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6. Washington Capitals:


Alex Ovechkin-Nicklas Backstrom-Peter Bondra

Michal Pivonka-Dale Hunter-Mike Gartner

Bengt Ake Gustafsson-Mike Ridley-Alexander Semin

Steve Konowalchuk-Dennis Maruk-Dave Christian


Calle Johansson-Sergei Gonchar

Mike Green-Kevin Hatcher

John Carlson-Larry Murphy


Olaf Kolzig

The Washington Capitals have never hoisted the Stanley Cup, and they will not be anytime soon in an all-time greatest season either. Alex Ovechkin is the best player the Caps have ever had, and to be completely honest, I had him. Ovi is a self-centered, non-back checking, Russian missle launcher who cannot win the big game. Ovechkin has all the talent in the world, but he just does not use it all. He puts up a crazy amount of goals, but does not play defense and doesn’t know how to win. This team is by no means bad, but they will definetly not be winning the ultimate prize. The defense is cute to say the least. Mike Green and John Carlson are on the all-time roster, that’s pretty soft if you ask me, but I put them here cause that’s all Washington had to offer. In net is Olie the Goalie, and what a net minder he was. Kolzig is one of my favorite goalies of all-time due to the fight that he and Byron DaFoe engaged in way back when I was just a little tike. I rooted for DaFoe but that is my first memory of an all-out donnybrook, and I have Kolzig to thank for that.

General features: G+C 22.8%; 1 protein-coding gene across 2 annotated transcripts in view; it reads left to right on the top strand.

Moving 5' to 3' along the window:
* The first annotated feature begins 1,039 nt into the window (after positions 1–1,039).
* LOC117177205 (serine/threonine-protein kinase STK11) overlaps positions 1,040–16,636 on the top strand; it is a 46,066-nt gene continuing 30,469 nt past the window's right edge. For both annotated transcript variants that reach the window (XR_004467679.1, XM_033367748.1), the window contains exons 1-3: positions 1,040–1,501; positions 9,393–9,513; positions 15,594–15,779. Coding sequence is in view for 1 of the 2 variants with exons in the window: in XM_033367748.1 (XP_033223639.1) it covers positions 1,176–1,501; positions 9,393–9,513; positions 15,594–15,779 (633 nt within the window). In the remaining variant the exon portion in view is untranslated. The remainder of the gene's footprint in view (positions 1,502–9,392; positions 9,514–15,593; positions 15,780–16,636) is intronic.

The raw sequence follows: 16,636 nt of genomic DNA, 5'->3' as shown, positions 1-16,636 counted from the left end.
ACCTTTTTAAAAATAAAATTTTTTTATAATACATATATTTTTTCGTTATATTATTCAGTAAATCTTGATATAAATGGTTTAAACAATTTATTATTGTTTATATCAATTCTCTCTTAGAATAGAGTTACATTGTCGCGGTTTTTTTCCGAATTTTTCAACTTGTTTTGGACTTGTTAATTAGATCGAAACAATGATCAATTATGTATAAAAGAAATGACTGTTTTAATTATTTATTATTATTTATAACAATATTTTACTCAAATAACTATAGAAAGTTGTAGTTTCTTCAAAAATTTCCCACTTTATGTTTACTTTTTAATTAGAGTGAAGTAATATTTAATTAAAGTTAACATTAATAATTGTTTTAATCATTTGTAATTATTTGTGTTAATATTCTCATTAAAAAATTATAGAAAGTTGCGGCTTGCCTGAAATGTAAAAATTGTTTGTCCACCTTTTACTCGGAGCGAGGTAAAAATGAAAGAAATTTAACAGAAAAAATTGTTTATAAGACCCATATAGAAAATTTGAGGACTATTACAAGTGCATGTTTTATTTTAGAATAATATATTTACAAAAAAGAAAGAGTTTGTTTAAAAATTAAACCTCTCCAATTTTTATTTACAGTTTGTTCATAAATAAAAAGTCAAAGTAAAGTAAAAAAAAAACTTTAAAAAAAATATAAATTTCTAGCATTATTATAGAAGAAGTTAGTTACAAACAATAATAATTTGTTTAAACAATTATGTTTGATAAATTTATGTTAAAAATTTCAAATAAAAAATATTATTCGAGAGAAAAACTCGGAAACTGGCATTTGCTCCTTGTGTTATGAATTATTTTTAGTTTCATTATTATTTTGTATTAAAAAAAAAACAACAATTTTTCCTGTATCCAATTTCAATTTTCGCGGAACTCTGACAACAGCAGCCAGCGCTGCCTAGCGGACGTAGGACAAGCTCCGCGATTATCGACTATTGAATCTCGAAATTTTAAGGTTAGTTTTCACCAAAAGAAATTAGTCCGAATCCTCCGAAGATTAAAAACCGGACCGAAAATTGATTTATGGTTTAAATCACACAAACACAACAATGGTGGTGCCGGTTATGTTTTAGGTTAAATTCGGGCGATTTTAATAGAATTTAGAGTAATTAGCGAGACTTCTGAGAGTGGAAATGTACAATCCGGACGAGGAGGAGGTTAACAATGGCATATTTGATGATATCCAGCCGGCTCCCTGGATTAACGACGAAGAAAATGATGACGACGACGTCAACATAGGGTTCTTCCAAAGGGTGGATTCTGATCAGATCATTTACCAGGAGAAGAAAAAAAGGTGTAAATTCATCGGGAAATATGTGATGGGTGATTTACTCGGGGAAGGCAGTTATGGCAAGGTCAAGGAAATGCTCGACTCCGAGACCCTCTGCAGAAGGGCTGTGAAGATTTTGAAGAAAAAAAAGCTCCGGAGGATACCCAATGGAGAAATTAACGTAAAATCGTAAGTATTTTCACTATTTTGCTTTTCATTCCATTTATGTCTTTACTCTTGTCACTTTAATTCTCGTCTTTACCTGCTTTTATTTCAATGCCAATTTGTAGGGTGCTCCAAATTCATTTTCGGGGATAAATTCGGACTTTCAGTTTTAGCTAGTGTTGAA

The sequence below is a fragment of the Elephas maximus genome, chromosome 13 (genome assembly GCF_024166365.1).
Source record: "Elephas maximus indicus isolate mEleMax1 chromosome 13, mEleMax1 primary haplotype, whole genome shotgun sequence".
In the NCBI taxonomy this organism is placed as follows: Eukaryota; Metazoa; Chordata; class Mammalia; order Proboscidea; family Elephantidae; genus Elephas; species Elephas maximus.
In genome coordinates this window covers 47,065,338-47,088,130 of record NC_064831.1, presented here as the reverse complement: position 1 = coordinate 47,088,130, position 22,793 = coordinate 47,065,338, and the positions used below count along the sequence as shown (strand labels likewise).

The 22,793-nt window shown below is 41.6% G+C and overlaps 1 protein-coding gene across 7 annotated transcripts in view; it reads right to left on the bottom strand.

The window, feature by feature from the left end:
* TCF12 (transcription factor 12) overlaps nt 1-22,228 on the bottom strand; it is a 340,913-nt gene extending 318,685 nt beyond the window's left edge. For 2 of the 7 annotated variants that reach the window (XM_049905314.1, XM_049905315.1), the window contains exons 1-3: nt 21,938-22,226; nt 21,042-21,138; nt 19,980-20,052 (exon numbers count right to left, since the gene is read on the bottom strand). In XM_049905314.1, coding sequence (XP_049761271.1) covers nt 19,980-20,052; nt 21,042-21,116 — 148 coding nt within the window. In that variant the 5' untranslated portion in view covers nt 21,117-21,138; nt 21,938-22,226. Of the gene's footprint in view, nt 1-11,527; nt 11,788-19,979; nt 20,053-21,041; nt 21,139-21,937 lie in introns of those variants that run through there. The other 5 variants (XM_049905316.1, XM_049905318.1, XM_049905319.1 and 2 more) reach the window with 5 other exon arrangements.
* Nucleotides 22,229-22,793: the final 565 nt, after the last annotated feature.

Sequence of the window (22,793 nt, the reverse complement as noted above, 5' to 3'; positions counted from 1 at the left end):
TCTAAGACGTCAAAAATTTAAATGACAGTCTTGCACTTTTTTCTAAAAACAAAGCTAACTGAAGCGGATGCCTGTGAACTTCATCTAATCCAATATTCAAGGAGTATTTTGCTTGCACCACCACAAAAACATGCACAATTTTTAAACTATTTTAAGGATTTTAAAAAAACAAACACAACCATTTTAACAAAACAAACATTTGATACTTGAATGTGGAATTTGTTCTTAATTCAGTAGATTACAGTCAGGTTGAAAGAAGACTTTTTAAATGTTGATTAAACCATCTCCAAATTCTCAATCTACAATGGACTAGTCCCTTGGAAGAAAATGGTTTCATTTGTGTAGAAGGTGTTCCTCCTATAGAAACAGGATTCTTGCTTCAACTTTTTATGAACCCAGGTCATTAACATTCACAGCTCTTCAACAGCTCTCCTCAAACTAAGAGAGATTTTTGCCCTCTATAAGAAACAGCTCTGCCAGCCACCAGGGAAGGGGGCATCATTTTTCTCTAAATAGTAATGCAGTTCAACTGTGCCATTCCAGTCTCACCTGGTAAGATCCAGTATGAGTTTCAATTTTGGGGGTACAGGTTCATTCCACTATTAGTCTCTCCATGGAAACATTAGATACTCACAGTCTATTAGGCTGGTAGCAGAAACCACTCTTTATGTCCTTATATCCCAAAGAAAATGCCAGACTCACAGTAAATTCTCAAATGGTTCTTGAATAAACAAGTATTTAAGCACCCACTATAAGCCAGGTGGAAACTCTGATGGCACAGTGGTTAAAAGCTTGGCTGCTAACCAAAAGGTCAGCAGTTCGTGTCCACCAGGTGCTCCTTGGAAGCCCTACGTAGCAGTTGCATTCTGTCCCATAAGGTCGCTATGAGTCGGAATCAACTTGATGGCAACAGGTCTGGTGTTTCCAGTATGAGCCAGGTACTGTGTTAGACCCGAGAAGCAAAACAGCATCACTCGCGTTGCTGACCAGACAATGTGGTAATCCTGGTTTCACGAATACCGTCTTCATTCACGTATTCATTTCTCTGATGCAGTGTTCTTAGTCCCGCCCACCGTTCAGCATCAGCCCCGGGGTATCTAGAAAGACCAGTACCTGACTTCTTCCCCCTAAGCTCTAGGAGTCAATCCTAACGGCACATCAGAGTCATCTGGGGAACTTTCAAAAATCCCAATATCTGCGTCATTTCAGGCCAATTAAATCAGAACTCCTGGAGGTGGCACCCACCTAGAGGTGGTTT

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7. Carolina Hurricanes:


Rod Brind’Amour-Ron Francis-Kevin Dineen

Ray Whitney-Eric Staal-Pat Verbeek

Erik Cole-Ray Ferraro-Sami Kapanen

Blaine Stoughton-Jeff O’Neill-Geoff Sanderson


David Babych-Glen Wesley

Mark Howe-Ulf Samuelsson

Justin Faulk-Zarley Zalapski


Cam Ward